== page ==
Following misleading reports about sex education in school, as opposed to sexuality education, a section of the Namibian ecumenical society has expressed its reservations against what they perceive as sex education in school, especially at primary level.
It is indeed pleasing to see the church community expressing itself on the matter, because the church is and should be part of the moral compass of society.
The morality being referred to here is not intrinsic and parochial morality, but as part of the regime of morals in society at any given time, which can and may be based on many beliefs other than just religious beliefs.
And, not only for the sake of religion but for the sake of the greater good of society, and in this instance of the future of the Namibian child, especially the girl child. It is an undeniable fact that currently many Namibian girls do not finish school because of unplanned pregnancies.
More often than not such pregnancies are happening within our homes, which must and should be the observatory posts of high morals, including Christian morals, and thus guardian angels of the innocent girl child.
Ultimately, it is left up to schools and the teachers to deal with the consequences of such pregnancies. More often than not, while homes and society at large are supposed to be the starting point of inculcating the youngsters with appropriate societal morals and values, whatever the nature of such morals and values, whether religious, cultural and what-have-you, the role has been assigned to the schools and teachers.
Be that as it may, in this secular era, teachers cannot, must not and should not be expected to approach such a matter purely from a religious point of view, if they at all should approach it from this perspective, but in a holistic way as Comprehensive Sexuality Education (CES) is proposing and imploring them to do.
It is especially instructive to note that CES is not there to deal with or teach children sex, but to make them aware of matters of sexuality, to forewarn and forearm them against sexual exposure as posed by modern means of communications like the internet.
Thus, CES can and should only be seen – contrary to the general belief of it teaching children about sex and encouraging and disposing them towards sex – as only there to alert them to the deceitfulness and temptations of various media, especially explicit sexual material that they are daily exposed to behind closed doors, away from the watchful gaze of their parents and/or guardians, who can and should guide them, and also educate them on the harmfulness of such material.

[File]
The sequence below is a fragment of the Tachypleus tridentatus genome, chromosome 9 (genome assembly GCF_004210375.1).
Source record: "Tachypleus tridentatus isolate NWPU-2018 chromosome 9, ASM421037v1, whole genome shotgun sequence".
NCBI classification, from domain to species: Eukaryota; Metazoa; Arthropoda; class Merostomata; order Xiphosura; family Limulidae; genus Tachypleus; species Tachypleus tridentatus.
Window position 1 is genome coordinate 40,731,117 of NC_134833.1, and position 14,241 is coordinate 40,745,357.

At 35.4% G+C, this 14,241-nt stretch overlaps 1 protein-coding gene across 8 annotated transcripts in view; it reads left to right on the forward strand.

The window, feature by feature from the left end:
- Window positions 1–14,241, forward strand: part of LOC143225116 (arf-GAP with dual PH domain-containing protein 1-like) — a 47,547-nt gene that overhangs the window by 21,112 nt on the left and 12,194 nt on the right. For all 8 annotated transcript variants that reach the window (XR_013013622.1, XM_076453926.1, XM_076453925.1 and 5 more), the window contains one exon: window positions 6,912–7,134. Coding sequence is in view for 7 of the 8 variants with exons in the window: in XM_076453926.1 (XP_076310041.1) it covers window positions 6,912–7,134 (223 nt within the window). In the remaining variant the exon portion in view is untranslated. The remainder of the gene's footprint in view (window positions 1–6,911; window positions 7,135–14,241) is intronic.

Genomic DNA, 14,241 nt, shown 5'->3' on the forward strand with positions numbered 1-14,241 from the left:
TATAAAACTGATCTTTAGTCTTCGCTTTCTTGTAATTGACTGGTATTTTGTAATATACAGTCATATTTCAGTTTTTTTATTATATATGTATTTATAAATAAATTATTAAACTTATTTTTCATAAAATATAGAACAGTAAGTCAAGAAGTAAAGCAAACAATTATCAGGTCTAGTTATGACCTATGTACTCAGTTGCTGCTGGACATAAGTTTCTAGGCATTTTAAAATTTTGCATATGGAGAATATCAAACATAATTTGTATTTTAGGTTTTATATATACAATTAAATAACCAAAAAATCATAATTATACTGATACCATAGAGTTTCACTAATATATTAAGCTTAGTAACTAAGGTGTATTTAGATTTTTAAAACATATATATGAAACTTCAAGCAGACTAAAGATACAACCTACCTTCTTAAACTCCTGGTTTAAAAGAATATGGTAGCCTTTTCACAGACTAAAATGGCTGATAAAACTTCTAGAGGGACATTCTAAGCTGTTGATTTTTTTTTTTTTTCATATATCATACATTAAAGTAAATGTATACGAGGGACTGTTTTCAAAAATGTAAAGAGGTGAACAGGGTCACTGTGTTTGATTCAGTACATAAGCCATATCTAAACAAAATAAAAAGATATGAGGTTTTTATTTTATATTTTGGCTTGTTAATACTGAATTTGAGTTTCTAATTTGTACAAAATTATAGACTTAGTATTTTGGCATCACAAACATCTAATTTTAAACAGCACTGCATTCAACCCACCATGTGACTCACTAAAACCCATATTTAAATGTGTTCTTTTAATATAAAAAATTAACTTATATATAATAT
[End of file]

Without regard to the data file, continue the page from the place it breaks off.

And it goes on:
“Effective sexuality education can provide young people with age-appropriate, culturally relevant and scientifically accurate information. It includes structured opportunities for young people to explore their attitudes and values, and to practice the decision-making and other life skills they will need to be able to make informed choices about their sexual lives,” reads an excerpt from a UN resource pack on the subject prepared for teachers.
But how more can the objective of CES be in this regard. Not as a last and only resort but as part of a holistic approach to early sexual activeness among youngsters, especially school children, but a necessary intervention at school level. This by no means precludes parents and society at large at respective levels continuing with the necessary interventions, especially with the moral and cultural education of children, which many a times they seemed to neglect.
One cannot but also highly recommend to the UN to as much as possible distribute the same resource pack to the society at large, especially to the church community to familiarise themselves with its content, so that an informed debate on the matter may ensue.
“The children have got a lot exposure through different media and it’s better that we educate and teach them about sexuality (emphasis on sexuality and not sex), instead of running away from reality and allow people from outside to influence our children wrongly.” One cannot but agree with the minister of education.